and do not see anything that will change the current situation. Unfortunately the ACS is part of the problem and not part of the solution. This organization is too entangled with the current medical establishment to offer real change. If you look at http://www.charitynavigator.org/index.cfm?bay=search.summary&orgid=6495
you will see that ACS is ineffective charity.
The current state of health care is as follows:

life expectantcy goes down, health care costs go up, coverage from health insurance goes down.


Who can fix it?
My story is one of similar woes. My father, a 61 year old man, was diagnosed with Stage 4 cancer just four months ago, and died, three months later. The problem with this is that he did have insurance. He worked as a High School Janitor for the State of Oregon. He didn't get the proper screening, and eventually had to quit his job due to his health. He thought it was the chemicals he used in the job that made him feel ill, and his doctors told him as much, yet it was likely the cancer. The government sanctioned system totally failed my father and he died because of it.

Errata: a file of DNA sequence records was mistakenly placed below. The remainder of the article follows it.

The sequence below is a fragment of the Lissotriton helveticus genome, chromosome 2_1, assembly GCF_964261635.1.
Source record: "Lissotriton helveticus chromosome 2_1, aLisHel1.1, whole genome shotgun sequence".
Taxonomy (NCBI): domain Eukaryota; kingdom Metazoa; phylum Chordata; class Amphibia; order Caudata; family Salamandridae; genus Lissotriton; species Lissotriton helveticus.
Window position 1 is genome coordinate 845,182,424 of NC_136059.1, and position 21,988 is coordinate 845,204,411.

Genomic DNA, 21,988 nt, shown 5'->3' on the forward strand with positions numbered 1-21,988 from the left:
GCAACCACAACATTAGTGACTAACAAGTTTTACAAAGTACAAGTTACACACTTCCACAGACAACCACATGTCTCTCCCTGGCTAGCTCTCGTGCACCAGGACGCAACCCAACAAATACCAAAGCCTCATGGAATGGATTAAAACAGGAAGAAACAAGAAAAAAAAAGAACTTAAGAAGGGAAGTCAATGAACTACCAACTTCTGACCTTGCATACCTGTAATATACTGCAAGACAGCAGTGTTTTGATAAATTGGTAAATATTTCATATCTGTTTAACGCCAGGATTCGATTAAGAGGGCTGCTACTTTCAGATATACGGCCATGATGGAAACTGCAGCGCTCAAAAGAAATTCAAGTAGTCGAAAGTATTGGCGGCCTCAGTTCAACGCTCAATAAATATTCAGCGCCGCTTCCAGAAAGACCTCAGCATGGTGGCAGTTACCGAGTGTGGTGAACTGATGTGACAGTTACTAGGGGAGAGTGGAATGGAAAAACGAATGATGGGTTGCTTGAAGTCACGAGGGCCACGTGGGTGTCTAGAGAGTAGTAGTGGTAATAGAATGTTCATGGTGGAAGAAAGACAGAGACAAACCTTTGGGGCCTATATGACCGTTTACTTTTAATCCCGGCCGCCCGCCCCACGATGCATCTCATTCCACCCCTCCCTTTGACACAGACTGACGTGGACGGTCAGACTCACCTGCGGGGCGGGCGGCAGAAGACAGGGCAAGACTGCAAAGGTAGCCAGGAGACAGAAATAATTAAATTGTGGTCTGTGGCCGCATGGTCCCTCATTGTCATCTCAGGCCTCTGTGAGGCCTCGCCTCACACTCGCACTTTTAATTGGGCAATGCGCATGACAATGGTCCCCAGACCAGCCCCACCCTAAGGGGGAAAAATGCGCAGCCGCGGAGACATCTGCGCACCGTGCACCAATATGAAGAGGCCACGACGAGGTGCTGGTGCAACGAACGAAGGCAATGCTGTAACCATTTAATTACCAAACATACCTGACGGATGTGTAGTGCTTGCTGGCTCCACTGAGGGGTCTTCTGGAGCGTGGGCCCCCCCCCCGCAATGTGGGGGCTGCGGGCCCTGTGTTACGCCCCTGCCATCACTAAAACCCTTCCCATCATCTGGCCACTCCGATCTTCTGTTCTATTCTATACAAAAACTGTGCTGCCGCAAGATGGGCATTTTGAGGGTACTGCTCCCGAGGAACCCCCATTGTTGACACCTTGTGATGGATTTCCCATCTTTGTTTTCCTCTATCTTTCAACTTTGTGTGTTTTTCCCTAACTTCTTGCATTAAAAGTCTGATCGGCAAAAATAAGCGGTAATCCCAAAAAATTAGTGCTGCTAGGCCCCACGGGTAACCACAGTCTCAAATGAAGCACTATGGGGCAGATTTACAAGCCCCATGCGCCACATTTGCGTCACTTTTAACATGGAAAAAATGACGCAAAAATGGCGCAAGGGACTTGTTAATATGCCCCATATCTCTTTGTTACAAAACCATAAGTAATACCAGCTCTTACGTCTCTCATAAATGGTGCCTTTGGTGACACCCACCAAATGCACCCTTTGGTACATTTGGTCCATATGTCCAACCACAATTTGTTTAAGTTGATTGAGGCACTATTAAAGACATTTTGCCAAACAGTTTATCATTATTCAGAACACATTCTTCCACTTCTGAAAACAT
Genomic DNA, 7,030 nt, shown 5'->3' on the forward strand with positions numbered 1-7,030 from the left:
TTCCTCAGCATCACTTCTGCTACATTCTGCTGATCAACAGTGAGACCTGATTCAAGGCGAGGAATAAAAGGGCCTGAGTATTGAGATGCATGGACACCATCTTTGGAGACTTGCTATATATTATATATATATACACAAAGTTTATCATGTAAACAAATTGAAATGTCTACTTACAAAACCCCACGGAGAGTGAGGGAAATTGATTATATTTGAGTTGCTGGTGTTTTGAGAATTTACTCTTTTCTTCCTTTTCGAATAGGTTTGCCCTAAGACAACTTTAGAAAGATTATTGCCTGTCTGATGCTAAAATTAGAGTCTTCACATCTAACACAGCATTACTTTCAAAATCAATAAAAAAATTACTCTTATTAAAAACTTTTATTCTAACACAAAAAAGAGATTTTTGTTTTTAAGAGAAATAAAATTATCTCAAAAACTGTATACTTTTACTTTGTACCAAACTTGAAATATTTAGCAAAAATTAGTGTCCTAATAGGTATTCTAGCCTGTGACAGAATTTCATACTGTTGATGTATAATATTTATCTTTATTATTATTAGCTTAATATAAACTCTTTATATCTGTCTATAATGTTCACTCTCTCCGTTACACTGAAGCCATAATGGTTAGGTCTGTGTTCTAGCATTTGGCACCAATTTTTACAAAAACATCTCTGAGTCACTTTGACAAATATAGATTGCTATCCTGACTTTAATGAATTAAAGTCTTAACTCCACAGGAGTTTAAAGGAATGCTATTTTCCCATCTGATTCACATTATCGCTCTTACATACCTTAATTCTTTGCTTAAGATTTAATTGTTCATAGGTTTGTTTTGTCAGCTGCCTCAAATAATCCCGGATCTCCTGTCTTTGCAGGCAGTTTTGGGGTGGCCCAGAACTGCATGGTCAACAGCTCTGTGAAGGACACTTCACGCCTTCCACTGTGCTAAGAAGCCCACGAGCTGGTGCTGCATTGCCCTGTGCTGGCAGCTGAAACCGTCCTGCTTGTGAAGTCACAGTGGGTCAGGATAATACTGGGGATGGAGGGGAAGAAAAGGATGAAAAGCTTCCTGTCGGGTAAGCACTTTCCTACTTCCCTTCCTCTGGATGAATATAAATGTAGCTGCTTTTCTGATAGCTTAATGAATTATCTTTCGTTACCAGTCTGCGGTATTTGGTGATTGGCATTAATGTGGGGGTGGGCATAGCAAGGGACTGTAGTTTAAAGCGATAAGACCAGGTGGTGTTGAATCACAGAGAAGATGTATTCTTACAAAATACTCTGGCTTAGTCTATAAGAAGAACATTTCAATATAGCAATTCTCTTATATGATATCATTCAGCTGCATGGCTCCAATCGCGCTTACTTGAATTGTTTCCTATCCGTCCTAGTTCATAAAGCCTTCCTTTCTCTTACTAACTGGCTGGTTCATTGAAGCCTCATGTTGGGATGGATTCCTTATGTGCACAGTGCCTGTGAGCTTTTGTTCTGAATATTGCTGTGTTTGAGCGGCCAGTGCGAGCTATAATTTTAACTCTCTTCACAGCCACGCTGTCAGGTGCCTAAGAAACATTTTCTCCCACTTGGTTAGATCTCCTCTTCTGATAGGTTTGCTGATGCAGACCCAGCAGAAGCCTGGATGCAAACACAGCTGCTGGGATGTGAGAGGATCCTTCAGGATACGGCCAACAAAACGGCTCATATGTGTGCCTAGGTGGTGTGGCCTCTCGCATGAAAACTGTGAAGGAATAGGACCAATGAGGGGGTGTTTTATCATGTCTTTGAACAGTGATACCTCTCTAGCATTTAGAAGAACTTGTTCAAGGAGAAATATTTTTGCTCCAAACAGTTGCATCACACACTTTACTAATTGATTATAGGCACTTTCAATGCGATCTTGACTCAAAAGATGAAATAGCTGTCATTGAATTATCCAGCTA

Health insurance shouldn't be a political issue, but it is. Your side makes it one by tagging it as a moral issue. It isn't a moral issue. It's not my fault if you or your grandmother didn't have insurance. It's the sick reliance on a bloated bureaucracy that should be feared and abhorred. Why do so many people not recognize the true criminals in this matter? It is the socialists trying to sell us some utopian dream that is just a prettied up version of indentured servitude.
What if instead, you grandmother had an HSA (Health Savings Account) coupled with some insurance that only kicks in at bills priced at $1500 or higher. Employers could do matching funds with employees and this fund would add up over time. This fund would be 100% tax free and would be allotted for health care spending only. The government makes a much better watch dog than a health care provider. The government needs to get itself out of the business of becoming our keeper, and become the one who makes sure we don’t get short changed on our care. But we should also remember that too much regulation will jack up the price. It needs to be a balance. In countries where people don’t have to worry about the price of health care, they still die of cancer because they’re not able to get treatment due to long waiting times.